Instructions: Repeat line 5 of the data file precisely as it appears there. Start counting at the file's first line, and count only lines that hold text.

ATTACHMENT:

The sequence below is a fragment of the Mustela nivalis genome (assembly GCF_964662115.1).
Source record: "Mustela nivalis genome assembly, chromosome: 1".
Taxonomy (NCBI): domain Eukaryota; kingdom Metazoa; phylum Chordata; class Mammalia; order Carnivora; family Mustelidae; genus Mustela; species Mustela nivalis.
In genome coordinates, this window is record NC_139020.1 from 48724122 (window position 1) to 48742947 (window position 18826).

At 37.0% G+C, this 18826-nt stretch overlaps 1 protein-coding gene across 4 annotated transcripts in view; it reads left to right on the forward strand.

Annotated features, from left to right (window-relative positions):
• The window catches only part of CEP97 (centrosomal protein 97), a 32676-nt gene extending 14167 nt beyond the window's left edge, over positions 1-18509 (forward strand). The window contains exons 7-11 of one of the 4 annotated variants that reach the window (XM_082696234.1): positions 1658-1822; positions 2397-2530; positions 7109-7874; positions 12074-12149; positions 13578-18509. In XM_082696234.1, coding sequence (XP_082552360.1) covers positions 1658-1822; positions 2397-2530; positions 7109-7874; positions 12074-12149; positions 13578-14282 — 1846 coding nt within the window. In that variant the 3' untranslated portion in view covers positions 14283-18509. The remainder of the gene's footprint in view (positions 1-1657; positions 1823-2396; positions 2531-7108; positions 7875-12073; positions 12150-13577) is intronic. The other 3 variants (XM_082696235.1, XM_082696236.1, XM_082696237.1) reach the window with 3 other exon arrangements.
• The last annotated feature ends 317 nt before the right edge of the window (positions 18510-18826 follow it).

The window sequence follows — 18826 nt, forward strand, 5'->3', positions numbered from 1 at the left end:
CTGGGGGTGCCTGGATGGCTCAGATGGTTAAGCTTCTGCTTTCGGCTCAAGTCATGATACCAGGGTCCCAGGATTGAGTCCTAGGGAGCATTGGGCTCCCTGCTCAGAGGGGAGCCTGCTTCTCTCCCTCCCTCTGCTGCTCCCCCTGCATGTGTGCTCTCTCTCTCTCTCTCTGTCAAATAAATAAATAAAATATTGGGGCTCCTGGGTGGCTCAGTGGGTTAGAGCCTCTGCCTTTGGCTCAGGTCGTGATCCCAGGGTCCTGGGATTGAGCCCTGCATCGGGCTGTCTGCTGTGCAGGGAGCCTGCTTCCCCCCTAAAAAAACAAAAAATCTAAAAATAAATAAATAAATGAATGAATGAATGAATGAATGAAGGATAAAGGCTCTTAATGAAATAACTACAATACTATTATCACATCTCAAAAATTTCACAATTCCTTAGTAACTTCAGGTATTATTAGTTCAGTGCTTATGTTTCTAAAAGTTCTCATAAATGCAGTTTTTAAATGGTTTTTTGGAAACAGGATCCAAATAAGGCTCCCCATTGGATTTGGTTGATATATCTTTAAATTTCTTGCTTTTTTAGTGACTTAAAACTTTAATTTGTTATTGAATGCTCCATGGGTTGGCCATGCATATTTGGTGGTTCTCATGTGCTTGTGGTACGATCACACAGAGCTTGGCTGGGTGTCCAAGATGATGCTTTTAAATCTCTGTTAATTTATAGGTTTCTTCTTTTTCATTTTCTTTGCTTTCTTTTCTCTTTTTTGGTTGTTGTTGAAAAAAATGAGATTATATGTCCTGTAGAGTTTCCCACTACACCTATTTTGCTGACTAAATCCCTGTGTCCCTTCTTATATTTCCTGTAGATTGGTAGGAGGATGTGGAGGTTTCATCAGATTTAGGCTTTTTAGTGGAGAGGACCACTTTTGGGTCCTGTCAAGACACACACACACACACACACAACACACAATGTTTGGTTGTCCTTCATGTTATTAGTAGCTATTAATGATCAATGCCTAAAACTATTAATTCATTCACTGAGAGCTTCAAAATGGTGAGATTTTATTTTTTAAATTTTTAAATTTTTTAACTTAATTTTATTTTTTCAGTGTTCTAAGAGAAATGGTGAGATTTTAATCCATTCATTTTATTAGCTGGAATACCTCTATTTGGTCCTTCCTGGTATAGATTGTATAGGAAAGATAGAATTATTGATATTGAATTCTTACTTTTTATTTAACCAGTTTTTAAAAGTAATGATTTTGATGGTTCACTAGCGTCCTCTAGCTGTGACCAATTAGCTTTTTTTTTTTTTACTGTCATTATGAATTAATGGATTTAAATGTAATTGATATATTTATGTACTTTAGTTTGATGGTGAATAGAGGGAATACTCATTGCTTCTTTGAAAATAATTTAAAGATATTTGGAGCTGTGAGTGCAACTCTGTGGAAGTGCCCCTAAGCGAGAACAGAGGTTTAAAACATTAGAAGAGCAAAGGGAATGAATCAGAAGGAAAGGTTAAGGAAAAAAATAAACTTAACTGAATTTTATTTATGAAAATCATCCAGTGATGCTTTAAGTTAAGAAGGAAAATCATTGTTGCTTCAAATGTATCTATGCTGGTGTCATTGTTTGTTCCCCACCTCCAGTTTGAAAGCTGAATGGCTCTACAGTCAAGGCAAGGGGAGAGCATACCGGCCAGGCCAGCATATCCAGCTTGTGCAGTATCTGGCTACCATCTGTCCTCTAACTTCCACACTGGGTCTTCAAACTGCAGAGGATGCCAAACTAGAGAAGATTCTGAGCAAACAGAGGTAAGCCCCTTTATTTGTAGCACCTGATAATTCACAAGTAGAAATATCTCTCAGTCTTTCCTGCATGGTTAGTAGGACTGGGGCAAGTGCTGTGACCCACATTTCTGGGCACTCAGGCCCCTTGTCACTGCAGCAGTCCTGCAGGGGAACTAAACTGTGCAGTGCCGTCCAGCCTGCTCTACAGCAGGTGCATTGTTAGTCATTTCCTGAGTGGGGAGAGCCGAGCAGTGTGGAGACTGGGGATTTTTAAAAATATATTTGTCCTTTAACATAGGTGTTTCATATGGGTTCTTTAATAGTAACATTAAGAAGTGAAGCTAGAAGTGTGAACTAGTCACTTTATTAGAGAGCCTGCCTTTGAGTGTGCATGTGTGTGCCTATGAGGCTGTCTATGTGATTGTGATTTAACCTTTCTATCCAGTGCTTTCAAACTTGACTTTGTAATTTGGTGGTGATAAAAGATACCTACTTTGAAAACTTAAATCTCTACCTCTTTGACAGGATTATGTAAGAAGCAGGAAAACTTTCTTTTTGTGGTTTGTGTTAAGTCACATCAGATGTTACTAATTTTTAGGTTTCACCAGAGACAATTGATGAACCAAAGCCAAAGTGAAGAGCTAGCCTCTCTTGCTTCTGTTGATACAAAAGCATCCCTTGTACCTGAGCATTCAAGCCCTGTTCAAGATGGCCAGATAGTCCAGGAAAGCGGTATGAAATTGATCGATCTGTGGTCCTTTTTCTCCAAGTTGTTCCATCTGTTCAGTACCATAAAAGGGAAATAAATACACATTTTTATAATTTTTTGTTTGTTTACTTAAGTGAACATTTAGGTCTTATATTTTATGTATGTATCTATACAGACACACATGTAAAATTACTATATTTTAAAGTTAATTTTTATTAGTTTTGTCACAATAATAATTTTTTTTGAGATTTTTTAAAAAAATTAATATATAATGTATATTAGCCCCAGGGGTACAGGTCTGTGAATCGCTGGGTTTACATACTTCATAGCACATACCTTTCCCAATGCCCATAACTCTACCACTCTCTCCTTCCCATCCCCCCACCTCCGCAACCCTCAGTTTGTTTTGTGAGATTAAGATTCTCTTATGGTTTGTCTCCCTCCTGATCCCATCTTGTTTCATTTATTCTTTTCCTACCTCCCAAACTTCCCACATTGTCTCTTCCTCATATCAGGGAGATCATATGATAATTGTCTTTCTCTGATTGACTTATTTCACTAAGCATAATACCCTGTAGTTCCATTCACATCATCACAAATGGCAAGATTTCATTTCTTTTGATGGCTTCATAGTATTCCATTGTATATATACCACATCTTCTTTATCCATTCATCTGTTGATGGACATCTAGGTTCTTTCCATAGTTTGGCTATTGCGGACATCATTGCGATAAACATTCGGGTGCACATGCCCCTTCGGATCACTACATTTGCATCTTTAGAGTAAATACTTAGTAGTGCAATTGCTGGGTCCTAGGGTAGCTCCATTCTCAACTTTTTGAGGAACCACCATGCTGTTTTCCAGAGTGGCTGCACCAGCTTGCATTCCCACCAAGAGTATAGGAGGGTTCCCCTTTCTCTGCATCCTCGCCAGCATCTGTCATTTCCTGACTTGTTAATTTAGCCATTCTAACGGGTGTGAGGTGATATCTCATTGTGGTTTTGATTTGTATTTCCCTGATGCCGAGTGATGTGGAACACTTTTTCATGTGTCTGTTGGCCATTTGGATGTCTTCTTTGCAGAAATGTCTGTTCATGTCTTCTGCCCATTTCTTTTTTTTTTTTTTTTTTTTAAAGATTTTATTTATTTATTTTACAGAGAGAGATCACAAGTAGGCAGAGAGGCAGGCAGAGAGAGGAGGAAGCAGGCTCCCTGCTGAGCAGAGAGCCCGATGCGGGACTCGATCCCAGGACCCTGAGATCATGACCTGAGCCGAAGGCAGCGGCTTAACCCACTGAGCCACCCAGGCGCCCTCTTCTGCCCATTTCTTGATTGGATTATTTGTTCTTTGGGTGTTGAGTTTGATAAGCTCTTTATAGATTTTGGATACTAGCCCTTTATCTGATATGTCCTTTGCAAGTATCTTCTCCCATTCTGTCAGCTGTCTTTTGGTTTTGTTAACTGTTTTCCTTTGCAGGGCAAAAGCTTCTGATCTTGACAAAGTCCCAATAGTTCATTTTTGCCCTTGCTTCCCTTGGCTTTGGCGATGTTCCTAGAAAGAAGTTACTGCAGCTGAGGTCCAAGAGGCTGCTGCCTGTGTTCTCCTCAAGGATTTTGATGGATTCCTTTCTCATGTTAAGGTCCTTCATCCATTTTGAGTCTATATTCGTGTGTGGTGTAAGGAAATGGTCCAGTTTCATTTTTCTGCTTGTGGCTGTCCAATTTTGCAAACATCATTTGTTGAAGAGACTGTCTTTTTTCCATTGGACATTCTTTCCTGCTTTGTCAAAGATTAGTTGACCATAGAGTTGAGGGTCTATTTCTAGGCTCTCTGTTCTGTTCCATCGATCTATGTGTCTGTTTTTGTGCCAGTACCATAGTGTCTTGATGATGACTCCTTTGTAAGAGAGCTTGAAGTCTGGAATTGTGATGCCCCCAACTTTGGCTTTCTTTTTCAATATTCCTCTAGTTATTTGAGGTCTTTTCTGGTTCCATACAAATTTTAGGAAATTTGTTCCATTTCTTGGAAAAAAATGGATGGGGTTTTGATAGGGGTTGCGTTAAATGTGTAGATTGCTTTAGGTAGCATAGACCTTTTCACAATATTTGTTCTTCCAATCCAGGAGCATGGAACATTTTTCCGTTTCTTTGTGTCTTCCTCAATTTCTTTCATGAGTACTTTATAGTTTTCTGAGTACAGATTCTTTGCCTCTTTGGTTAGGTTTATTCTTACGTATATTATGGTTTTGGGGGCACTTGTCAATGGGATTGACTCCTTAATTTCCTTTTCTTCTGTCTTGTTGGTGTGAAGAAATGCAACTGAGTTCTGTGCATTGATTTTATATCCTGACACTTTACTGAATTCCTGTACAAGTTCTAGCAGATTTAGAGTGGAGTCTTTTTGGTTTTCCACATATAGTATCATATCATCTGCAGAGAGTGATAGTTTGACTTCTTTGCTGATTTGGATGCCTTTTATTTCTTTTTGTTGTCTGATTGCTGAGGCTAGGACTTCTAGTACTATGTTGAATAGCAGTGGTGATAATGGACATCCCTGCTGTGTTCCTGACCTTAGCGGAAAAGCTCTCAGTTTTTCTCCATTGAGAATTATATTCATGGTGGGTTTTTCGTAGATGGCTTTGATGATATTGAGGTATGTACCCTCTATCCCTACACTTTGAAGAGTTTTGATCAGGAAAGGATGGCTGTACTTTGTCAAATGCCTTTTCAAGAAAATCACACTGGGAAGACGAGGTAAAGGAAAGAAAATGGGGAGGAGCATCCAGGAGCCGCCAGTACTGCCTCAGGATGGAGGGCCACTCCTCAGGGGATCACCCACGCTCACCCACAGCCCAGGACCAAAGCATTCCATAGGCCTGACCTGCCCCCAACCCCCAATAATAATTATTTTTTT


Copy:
At 37.0% G+C, this 18826-nt stretch overlaps 1 protein-coding gene across 4 annotated transcripts in view; it reads left to right on the forward strand.